Category: Clinical Trials

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Treating Chronic Fatigue Syndrome with Cognitive Behavioral Therapy and Graded Exercise Therapy: How the PACE Trial Got It Wrong

The PACE trial found that cognitive behavioral therapy and graded exercise therapy were effective treatments for chronic fatigue syndrome and could produce recovery in 22% of patients. It seems they got it wrong.

/ April 4, 2017
A thousand points of pseudo-medicine.

Corrigendum. The Week in Review for 04/02/2017

Death from vaccine-preventable infections. Homeopathy and acupuncture do not work. There is a difference between cost and worth. And more.

/ April 2, 2017
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Vitamin C and Sepsis. All Sound and Fury? Much Ado About Nothing?

Is intravenous vitamin C helpful in sepsis? I hope so, but past experience render me skeptical.

/ March 31, 2017
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Stem Cells for Macular Degeneration: Meticulous Science vs. Unethical Carelessness

Rigorous scientists stabilized a patient’s macular degeneration with a cutting-edge stem cell treatment; less rigorous scientists misapplied stem cell science and left three women blind.

/ March 28, 2017
The four ages of man aging

Update on Testosterone Supplementation

Testosterone supplementation is a legitimate treatment for properly-diagnosed androgen deficiency, but it is being overprescribed by doctors who make exaggerated claims for it. New evidence clarifies its modest benefits and worrisome risks.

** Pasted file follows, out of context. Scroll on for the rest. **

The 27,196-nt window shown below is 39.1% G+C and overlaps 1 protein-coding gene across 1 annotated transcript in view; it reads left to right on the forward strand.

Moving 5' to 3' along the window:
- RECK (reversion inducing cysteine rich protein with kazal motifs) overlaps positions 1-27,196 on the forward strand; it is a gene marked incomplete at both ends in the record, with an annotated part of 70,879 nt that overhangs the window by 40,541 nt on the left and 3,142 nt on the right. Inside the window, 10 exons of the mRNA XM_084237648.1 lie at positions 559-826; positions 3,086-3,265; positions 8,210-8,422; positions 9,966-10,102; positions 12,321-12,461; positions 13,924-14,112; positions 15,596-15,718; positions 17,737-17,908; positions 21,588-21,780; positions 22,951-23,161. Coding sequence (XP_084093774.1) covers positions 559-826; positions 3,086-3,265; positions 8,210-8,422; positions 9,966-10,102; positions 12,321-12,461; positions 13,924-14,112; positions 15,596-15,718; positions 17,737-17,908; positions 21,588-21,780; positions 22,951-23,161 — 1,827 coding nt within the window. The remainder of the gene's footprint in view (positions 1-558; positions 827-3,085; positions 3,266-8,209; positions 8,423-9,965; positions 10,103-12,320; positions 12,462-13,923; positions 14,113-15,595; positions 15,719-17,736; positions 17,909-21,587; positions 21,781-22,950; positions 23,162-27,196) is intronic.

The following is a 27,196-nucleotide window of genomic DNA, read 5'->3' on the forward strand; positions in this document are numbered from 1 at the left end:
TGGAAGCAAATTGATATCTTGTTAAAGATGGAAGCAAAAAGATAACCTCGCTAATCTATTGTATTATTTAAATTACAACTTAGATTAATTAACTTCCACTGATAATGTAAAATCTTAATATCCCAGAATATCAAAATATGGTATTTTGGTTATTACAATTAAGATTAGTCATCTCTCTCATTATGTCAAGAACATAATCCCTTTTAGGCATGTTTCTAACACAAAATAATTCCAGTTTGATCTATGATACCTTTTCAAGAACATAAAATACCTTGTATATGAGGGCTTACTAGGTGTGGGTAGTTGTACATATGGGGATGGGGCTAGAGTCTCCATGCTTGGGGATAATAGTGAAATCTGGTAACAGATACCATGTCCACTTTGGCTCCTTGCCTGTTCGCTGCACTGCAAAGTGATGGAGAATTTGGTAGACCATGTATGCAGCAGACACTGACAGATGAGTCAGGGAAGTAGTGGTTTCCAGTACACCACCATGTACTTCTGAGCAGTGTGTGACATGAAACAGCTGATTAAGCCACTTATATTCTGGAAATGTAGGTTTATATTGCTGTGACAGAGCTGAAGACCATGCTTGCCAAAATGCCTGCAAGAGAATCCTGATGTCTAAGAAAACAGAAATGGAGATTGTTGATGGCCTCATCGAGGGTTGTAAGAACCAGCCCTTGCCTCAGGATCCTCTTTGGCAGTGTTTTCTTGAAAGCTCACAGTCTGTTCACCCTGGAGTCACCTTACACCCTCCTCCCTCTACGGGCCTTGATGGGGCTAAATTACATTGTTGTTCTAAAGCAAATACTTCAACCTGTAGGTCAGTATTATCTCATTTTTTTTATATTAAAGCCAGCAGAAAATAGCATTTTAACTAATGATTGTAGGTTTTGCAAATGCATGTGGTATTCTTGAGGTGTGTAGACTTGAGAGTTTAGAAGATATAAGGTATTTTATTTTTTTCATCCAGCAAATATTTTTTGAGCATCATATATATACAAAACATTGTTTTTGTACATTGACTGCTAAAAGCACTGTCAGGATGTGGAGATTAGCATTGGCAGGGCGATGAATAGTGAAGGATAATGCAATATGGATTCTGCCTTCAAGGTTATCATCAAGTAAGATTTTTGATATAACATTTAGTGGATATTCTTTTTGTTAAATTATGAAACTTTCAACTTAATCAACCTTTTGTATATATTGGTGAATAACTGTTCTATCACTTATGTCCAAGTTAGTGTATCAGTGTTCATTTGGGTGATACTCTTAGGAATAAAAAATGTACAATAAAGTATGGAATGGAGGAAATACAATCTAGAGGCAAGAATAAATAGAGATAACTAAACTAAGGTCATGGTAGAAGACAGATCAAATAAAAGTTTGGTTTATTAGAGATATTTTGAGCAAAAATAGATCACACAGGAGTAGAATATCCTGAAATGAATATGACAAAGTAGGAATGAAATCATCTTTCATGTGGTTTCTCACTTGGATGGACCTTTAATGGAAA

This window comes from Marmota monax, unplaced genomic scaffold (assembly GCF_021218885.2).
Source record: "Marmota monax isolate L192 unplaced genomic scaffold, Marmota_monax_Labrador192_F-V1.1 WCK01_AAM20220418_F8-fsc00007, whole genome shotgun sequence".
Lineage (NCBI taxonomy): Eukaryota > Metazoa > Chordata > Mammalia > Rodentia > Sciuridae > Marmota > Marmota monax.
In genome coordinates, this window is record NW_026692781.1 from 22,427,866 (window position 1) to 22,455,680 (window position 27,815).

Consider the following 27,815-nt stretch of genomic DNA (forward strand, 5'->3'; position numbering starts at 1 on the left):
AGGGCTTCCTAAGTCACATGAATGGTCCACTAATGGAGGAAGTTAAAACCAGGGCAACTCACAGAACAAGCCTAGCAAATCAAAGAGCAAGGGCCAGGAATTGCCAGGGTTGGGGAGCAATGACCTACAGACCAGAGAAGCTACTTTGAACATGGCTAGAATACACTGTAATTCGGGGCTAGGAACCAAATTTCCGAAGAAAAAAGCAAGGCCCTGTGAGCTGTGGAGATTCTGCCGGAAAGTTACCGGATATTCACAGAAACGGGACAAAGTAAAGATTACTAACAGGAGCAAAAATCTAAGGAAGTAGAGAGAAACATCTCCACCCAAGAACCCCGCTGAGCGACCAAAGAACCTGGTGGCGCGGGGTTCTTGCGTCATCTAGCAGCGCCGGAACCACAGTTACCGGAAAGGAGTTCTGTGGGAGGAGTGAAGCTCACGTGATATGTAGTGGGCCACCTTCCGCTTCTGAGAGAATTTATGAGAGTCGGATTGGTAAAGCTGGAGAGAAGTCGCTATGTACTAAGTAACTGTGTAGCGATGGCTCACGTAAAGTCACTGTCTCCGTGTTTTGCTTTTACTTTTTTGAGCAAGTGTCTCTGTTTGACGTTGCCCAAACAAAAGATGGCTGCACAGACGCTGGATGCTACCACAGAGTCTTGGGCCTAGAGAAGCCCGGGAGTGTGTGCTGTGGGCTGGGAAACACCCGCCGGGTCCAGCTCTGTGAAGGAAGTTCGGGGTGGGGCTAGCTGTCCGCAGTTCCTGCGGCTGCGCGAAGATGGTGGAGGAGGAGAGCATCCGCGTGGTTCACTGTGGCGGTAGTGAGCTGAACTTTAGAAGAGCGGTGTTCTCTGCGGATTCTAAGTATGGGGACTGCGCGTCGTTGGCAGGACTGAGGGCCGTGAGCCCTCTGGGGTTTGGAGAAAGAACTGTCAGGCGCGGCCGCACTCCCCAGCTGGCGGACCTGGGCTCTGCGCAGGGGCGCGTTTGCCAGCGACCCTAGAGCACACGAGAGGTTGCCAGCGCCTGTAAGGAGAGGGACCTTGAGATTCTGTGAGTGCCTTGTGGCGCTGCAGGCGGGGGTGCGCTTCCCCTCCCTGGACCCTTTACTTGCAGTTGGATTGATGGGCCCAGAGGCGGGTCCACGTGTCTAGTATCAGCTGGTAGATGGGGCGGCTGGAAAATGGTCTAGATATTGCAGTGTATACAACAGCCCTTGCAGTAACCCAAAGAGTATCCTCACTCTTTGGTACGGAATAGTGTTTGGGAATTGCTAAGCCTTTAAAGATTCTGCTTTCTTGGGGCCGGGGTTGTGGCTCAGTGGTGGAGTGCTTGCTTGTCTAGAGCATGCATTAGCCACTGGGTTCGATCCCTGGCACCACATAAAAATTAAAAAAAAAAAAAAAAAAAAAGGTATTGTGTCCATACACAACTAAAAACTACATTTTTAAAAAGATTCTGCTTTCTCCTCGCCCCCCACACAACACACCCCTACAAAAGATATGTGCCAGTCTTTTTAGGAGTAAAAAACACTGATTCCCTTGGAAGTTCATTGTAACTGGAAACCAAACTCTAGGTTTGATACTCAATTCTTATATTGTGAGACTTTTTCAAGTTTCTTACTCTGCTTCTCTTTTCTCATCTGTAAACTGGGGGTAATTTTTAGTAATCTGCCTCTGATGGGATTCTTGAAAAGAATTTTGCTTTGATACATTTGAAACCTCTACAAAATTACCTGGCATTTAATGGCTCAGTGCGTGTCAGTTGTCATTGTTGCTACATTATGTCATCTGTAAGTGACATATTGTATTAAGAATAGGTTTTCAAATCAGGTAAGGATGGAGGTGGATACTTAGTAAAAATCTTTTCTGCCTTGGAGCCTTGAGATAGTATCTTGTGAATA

/ March 14, 2017
Stanislaw Burzynski, pretending to do science.

The Texas Medical Board lets Stanislaw Burzynski off lightly: A cautionary tale of the failure of regulating medicine

After three years and countless twists and turns, the final decision by the Texas Medical Board on the sanctions to be imposed on Houston cancer quack Dr. Stanislaw Burzynski were announced on Friday. Sadly, they were not enough. The Burzynski saga should serve as a cautionary tale that the regulation of physicians and medicine is too lax, not too strict.

/ March 6, 2017
A thousand points of Pseudo-Medicine.

Corrigendum. The week in review for 03/05/2017

Canada's Bad Science Wants You. Penguins get acupuncture, tiger cubs get chiropractic. Homeopathic lead for lead toxicity. I'm an idiot. And more

/ March 6, 2017
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Influenza Vaccine and Health Care Workers. More than one way to skin a literature

There are many ways to apply the medical literature. For me it starts with the premise that health care workers may not injure a human being or, through inaction, allow a human being to come to harm.

/ March 3, 2017
A thousand points of pseudo-medicine

Corrigendum. The Week in Review for 02/19/2017

More poorly done acupuncture studies. Burzynski eats just desserts. Italians like homeopathy. New Jersey is going after Oregon. And more

/ February 19, 2017
Tools required to examine the growing high quality chiropractic literature on efficacy.

Spinal Manipulation for Back and Neck Pain: Does It Work? Annotated.

Spinal Manipulation for Back and Neck Pain: Does It Work? You would think it does if you read the article but not if you actually read the literature.

/ February 17, 2017